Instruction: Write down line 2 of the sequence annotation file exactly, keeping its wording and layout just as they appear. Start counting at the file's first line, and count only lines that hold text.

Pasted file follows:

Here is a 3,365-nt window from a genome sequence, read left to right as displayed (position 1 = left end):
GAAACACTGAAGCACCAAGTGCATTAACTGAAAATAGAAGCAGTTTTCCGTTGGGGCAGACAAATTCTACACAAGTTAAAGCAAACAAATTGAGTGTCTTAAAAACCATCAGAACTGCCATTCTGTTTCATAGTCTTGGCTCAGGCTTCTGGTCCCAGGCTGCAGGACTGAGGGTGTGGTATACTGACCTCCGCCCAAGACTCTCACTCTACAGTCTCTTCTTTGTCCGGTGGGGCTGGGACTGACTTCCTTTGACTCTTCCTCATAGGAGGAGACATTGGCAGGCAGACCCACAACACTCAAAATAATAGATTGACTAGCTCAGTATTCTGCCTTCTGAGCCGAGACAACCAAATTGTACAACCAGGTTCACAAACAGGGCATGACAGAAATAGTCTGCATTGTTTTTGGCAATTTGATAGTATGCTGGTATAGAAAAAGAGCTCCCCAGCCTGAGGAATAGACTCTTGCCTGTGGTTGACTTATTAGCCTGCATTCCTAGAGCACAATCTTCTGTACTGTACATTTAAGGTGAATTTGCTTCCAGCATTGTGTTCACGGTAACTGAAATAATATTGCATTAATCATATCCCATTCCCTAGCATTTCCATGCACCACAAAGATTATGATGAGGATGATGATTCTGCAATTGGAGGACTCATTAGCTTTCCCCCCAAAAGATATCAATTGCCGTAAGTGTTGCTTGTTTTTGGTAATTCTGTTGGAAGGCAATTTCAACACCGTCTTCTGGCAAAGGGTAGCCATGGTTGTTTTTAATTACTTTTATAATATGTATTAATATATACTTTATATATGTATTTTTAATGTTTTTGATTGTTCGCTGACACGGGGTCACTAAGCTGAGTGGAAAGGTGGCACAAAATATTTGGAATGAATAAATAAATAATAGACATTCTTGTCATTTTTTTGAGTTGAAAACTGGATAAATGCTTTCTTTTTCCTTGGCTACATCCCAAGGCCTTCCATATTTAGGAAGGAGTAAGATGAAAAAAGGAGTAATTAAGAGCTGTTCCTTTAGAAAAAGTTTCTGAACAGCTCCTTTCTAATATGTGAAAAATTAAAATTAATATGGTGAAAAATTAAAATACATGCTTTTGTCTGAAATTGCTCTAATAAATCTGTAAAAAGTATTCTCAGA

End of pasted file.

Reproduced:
GAAACACTGAAGCACCAAGTGCATTAACTGAAAATAGAAGCAGTTTTCCGTTGGGGCAGACAAATTCTACACAAGTTAAAGCAAACAAATTGAGTGTCTTAAAAACCATCAGAACTGCCATTCTGTTTCATAGTCTTGGCTCAGGCTTCTGGTCCCAGGCTGCAGGACTGAGGGTGTGGTATACTGACCTCCGCCCAAGACTCTCACTCTACAGTCTCTTCTTTGTCCGGTGGGGCTGGGACTGACTTCCTTTGACTCTTCCTCATAGGAGGAGACATTGGCAGGCAGACCCACAACACTCAAAATAATAGATTGACTAGCTCAGTATTCTGCCTTCTGAGCCGAGACAACCAAATTGTACAACCAGGTTCACAAACAGGGCATGACAGAAATAGTCTGCATTGTTTTTGGCAATTTGATAGTATGCTGGTATAGAAAAAGAGCTCCCCAGCCTGAGGAATAGACTCTTGCCTGTGGTTGACTTATTAGCCTGCATTCCTAGAGCACAATCTTCTGTACTGTACATTTAAGGTGAATTTGCTTCCAGCATTGTGTTCACGGTAACTGAAATAATATTGCATTAATCATATCCCATTCCCTAGCATTTCCATGCACCACAAAGATTATGATGAGGATGATGATTCTGCAATTGGAGGACTCATTAGCTTTCCCCCCAAAAGATATCAATTGCCGTAAGTGTTGCTTGTTTTTGGTAATTCTGTTGGAAGGCAATTTCAACACCGTCTTCTGGCAAAGGGTAGCCATGGTTGTTTTTAATTACTTTTATAATATGTATTAATATATACTTTATATATGTATTTTTAATGTTTTTGATTGTTCGCTGACACGGGGTCACTAAGCTGAGTGGAAAGGTGGCACAAAATATTTGGAATGAATAAATAAATAATAGACATTCTTGTCATTTTTTTGAGTTGAAAACTGGATAAATGCTTTCTTTTTCCTTGGCTACATCCCAAGGCCTTCCATATTTAGGAAGGAGTAAGATGAAAAAAGGAGTAATTAAGAGCTGTTCCTTTAGAAAAAGTTTCTGAACAGCTCCTTTCTAATATGTGAAAAATTAAAATTAATATGGTGAAAAATTAAAATACATGCTTTTGTCTGAAATTGCTCTAATAAATCTGTAAAAAGTATTCTCAGA